You also want your lams to be as straight as possible,after you make a bunch you can check them by laying them on a anvil or table and checking them like so.
If it has a little hump in it or it's not pretty flat just take a hammer and give it a few wacks . The reason we're doing this is because if it's cockeyed or all warped your noting going to have a complete flush set up with the traps jaw face. Like it many be perfectly flush on the ends bust that cocked part has it backed off the jaw face 1/16th". So kinda makes having a lamination job pointless. So this is about that you want. Dosent have to perfect but you don't want what it looked like in the last pic
For round jaw traps,you want your lam raise up very slightly so when you come it down it's some what of a pressured fit.
Now if you just get some #9 anneled trapping wire it's super soft and you don't need to use the bender just cut them to length, clamp the middle then the sides and tack em up.
So where still in the bending stage so now where going to make our base plates and swivels.
There are really two reasons for a baseplated. The first one is to strengthen the bottom of the trap. Originally this was a mod the fox trappers in the east stared doing when the coyotes started moving into areas when it was only ever fox. These traps where mainly old Victors #2's and 1.5s . These where pretty light traps and the metal was pretty thin because they where mainly made for fox which arnt very powerful animals. Problem is when a coyote gets caught in somthing like that they where much more powerful and would actually bed the bease of the traps and snatch the jaws out. Now your left with a pretzel or a trap that's going to be a pain to put back together . Well welding on that base plate to the bottom of the trap reinforced the bottom so that's it's much much harder for that to happen. So Mr.Coyote may be able to yank the jaws out of the base and escape but putting jaws back in a straight base is much less of a pain then trying to restraighten your base.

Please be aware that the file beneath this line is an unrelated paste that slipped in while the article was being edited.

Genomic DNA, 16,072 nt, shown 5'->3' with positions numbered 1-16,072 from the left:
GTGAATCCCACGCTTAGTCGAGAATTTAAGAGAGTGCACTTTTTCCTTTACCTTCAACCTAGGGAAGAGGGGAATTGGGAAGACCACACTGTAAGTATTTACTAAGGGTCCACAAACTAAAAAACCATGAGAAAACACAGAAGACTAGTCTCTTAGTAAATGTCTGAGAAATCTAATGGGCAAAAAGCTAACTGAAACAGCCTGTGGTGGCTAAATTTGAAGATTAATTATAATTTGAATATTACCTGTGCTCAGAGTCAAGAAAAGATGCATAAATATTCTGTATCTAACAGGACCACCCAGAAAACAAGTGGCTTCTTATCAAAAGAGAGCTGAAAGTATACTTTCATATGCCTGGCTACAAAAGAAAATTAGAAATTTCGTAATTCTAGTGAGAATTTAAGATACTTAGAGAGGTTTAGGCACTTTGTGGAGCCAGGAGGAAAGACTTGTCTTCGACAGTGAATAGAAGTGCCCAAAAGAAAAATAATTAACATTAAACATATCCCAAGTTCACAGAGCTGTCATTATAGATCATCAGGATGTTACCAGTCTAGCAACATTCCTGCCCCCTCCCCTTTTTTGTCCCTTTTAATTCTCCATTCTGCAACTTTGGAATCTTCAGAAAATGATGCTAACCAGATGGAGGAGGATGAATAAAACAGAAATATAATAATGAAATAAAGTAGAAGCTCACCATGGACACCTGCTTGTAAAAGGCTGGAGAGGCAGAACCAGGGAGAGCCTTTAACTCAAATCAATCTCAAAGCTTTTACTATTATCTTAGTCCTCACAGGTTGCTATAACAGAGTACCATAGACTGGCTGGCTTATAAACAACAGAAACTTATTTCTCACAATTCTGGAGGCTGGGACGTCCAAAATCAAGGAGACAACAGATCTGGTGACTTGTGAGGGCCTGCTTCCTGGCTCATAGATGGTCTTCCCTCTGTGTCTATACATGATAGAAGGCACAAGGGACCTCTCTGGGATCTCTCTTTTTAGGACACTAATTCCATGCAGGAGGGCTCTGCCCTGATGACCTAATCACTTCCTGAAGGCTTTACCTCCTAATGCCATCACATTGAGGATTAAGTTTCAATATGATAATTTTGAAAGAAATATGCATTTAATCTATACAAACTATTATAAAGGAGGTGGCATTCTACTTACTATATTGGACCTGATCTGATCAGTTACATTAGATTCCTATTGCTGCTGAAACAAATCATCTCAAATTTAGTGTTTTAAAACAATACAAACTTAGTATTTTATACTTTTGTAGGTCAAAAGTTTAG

The second reason is to change the pull direction of the trap. Usually trap chains are connected from the side of the trap. Well that puts the animals foot in a bind because its not a straight pull. How ever baseplating will give you the option of a center connection where the chain is connected directly under the trap so when the animal is caught it is a straight pull and in theroy ( and guys will argue day and night about this) cause less damage.
And even if you prefer a side pull like many water trappers we can still base plate. Now most of the newer traps are of a much better quality and you don't need to worry about frame /base bending as much but if your waning to turn some old muskrat traps into some fox traps in places where you have the chance of a coyote wandering into a set it's not a bad thing to do.
Now for our smaller traps a 20d nail will work just just fine. And here's how we're bending them. Again don't get discouraged if you mess a few up.
Now as you can see we actually have two base plates. The one on the left being a offset base plate and the one on the right being a centered. The off set base plate give more of a side pull affect but the main reason I use it is because if makes it easier to set across the knee or calf.